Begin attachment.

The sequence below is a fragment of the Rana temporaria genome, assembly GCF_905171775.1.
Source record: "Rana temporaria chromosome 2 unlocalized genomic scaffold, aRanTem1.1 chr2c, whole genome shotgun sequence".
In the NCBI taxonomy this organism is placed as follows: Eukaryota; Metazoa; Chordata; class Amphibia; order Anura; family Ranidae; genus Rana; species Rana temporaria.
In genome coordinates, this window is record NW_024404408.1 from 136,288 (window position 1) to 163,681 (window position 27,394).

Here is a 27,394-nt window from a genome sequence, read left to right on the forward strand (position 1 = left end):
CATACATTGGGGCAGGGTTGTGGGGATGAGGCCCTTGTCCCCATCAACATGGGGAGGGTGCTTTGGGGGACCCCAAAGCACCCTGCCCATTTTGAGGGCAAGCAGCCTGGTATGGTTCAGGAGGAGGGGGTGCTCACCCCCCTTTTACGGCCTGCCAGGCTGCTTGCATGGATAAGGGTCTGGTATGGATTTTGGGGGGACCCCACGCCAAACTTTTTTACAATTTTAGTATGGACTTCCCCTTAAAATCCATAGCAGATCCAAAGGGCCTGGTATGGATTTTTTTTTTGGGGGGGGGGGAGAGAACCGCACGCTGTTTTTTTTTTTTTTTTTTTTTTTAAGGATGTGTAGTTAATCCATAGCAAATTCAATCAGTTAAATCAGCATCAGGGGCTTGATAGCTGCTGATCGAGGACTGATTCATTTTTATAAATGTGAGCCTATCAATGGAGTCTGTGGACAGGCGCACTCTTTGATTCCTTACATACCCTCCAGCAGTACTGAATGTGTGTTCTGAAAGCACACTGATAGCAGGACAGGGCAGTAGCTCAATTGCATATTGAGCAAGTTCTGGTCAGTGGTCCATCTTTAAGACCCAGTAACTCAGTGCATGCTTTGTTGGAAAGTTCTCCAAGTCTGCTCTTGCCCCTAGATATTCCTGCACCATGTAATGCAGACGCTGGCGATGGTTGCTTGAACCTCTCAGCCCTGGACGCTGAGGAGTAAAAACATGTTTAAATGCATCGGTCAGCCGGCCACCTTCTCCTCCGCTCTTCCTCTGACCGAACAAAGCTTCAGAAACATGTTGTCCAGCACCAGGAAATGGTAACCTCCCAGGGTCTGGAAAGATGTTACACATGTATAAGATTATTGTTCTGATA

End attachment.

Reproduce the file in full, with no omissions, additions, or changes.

The sequence below is a fragment of the Rana temporaria genome, assembly GCF_905171775.1.
Source record: "Rana temporaria chromosome 2 unlocalized genomic scaffold, aRanTem1.1 chr2c, whole genome shotgun sequence".
In the NCBI taxonomy this organism is placed as follows: Eukaryota; Metazoa; Chordata; class Amphibia; order Anura; family Ranidae; genus Rana; species Rana temporaria.
In genome coordinates, this window is record NW_024404408.1 from 136,288 (window position 1) to 163,681 (window position 27,394).

Here is a 27,394-nt window from a genome sequence, read left to right on the forward strand (position 1 = left end):
CATACATTGGGGCAGGGTTGTGGGGATGAGGCCCTTGTCCCCATCAACATGGGGAGGGTGCTTTGGGGGACCCCAAAGCACCCTGCCCATTTTGAGGGCAAGCAGCCTGGTATGGTTCAGGAGGAGGGGGTGCTCACCCCCCTTTTACGGCCTGCCAGGCTGCTTGCATGGATAAGGGTCTGGTATGGATTTTGGGGGGACCCCACGCCAAACTTTTTTACAATTTTAGTATGGACTTCCCCTTAAAATCCATAGCAGATCCAAAGGGCCTGGTATGGATTTTTTTTTTGGGGGGGGGGGAGAGAACCGCACGCTGTTTTTTTTTTTTTTTTTTTTTTTAAGGATGTGTAGTTAATCCATAGCAAATTCAATCAGTTAAATCAGCATCAGGGGCTTGATAGCTGCTGATCGAGGACTGATTCATTTTTATAAATGTGAGCCTATCAATGGAGTCTGTGGACAGGCGCACTCTTTGATTCCTTACATACCCTCCAGCAGTACTGAATGTGTGTTCTGAAAGCACACTGATAGCAGGACAGGGCAGTAGCTCAATTGCATATTGAGCAAGTTCTGGTCAGTGGTCCATCTTTAAGACCCAGTAACTCAGTGCATGCTTTGTTGGAAAGTTCTCCAAGTCTGCTCTTGCCCCTAGATATTCCTGCACCATGTAATGCAGACGCTGGCGATGGTTGCTTGAACCTCTCAGCCCTGGACGCTGAGGAGTAAAAACATGTTTAAATGCATCGGTCAGCCGGCCACCTTCTCCTCCGCTCTTCCTCTGACCGAACAAAGCTTCAGAAACATGTTGTCCAGCACCAGGAAATGGTAACCTCCCAGGGTCTGGAAAGATGTTACACATGTATAAGATTATTGTTCTGATA